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'We have to tell people we can’t see them' | Veterinary hospitals overwhelmed, RCC working to get more vet staff into the industry

Randolph Community College’s veterinary assistant program now has a national certification that makes students more qualified to enter the field of animal care.

GREENSBORO, N.C. — Triad veterinarian hospitals are busier than ever because of the pandemic.

Point South Animal Hospital in Randleman said they are worried about their business and what means to be in the profession.

The hospital's manager Nancy Berdeen said there are emergency hospitals in the area that have wait times as long as eight hours because they’re the only option on weekends.

Berdeen said they are lucky to have not lost any staff, but the growing number of pet owners needing care for their furry friends is at times more than the team can bare.

“Sometimes we have to tell people we can’t see them. It's hard. It's emotional for people,” Berdeen said. “When they need to get in and they can't come because you physically can't do it.”

Students who graduate from Randolph Community College's veterinary assisting program could help lighten the load and add extra staff to assist with office needs.

The National Association of Veterinary Technicians for America recently certified RCC’s veterinary assisting program.

It’s the first community college in North Carolina to get this level of recognition.

Our Veterinary Assisting program was recently approved by NAVTA and is now the only NAVTA-approved VA program in the...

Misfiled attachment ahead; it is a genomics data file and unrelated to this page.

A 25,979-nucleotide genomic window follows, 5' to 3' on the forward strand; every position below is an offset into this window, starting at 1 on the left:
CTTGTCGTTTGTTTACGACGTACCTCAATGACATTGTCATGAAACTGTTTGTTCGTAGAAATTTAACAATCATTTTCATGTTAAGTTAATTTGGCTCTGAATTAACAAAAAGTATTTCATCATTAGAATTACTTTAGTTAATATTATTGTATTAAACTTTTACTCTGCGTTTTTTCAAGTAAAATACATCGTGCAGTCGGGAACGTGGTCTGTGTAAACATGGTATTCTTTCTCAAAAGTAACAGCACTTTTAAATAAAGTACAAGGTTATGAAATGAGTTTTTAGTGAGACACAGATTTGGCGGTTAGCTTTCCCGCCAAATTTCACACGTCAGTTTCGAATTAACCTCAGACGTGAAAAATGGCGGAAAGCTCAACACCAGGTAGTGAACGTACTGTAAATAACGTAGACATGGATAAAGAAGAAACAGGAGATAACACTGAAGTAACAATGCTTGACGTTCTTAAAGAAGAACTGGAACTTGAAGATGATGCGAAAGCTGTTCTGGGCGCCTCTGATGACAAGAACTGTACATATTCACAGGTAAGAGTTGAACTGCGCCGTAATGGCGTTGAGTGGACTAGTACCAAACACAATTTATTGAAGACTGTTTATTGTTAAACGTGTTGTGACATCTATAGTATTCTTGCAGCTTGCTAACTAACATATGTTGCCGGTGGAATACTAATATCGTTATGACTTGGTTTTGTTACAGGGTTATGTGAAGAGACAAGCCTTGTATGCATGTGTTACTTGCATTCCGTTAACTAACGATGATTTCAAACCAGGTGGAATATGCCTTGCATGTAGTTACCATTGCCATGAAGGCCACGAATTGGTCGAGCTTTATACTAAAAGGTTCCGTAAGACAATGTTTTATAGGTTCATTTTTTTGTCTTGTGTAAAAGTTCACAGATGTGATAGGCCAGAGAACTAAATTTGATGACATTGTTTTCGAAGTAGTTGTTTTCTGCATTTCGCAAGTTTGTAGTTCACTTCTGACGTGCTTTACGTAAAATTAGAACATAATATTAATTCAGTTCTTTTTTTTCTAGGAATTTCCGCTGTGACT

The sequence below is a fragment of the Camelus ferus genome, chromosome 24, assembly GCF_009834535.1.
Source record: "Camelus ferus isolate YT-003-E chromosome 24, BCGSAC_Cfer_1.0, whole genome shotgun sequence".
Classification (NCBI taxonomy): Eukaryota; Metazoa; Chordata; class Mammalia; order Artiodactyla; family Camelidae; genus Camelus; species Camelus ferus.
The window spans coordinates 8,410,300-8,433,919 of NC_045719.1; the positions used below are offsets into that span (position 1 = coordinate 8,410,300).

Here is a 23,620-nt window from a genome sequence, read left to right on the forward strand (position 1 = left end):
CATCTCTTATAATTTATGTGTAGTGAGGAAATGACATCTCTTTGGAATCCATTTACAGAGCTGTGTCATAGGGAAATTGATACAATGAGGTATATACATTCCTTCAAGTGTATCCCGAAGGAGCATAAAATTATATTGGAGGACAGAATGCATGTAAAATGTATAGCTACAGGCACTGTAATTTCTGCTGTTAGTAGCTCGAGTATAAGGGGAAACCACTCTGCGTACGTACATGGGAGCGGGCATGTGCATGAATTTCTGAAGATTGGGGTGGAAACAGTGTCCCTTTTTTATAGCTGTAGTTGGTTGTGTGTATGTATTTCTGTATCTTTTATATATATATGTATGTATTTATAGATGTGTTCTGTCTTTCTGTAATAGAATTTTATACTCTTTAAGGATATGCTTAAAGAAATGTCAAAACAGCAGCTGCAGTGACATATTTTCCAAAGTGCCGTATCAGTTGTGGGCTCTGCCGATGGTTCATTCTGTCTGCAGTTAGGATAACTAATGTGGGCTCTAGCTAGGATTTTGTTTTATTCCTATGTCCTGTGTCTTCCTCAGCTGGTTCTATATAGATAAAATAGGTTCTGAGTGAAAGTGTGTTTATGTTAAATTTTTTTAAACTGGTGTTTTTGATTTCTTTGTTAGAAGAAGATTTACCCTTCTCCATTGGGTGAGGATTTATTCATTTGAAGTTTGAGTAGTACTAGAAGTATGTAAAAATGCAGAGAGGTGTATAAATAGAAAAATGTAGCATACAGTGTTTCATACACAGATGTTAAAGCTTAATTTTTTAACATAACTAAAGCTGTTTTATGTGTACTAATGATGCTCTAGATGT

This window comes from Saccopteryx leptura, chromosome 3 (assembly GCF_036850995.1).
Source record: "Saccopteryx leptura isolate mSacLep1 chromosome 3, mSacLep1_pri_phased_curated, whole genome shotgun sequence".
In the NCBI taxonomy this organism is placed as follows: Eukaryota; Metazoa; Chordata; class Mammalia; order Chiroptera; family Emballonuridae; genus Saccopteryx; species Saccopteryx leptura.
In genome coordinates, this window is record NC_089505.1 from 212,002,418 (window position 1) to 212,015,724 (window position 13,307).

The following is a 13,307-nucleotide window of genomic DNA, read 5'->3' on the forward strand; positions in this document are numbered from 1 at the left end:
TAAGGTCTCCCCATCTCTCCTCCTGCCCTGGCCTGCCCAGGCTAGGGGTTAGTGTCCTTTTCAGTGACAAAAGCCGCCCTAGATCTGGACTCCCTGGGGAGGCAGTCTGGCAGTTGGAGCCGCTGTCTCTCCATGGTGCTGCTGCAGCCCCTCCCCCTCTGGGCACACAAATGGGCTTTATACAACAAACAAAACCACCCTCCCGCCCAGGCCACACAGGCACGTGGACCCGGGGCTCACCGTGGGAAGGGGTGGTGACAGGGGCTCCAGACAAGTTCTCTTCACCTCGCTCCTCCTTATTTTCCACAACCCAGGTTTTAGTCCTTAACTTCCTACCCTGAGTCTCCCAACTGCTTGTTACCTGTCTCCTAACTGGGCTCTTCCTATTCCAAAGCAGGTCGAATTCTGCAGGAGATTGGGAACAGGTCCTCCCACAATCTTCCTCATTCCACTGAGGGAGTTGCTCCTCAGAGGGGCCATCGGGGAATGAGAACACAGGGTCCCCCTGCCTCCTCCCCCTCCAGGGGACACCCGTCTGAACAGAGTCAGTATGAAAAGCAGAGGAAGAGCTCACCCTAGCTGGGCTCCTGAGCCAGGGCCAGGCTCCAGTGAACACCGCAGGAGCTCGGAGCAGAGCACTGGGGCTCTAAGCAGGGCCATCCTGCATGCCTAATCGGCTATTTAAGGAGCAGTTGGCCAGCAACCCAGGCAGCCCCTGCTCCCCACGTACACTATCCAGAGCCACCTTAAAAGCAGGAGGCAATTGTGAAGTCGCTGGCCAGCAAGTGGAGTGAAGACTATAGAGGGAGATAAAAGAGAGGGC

Posted by Randolph Community College on Tuesday, January 11, 2022

Vet assistants are on the front lines assisting with surgeries and in exam rooms.

RCC’s dean of workforce development, Randy Gunter said graduates of the program from now on will leave more qualified and accepted in the vet assisting industry.

“It makes them more qualified to go into a vet clinic and gives the clinic an employee that comes to them with some experience and some training,” Gunter said. “So they can jump in and hit the ground running from day one.”

Gunter said often times the training students get at the clinic leads to a permeant position.

Vet assistants who graduate from RCC typically make a starting pay of $30,000 a year.

Berdeen said the recognition the community college now has is great because they don't have to look far to hire highly qualified assistants.

Unfortunately, right now it’s hard for them to make those connections.

“We use to have students come in and do their intern hours but when the pandemic hit we have put a freeze on allowing anyone in the building that doesn't need to be in there,” Berdeen said.

Point South owners said when COVID trends improve they will allow students to work with them again and potentially offer them a job.

In the meantime, the animal hospital will do its best to keep up with demand.

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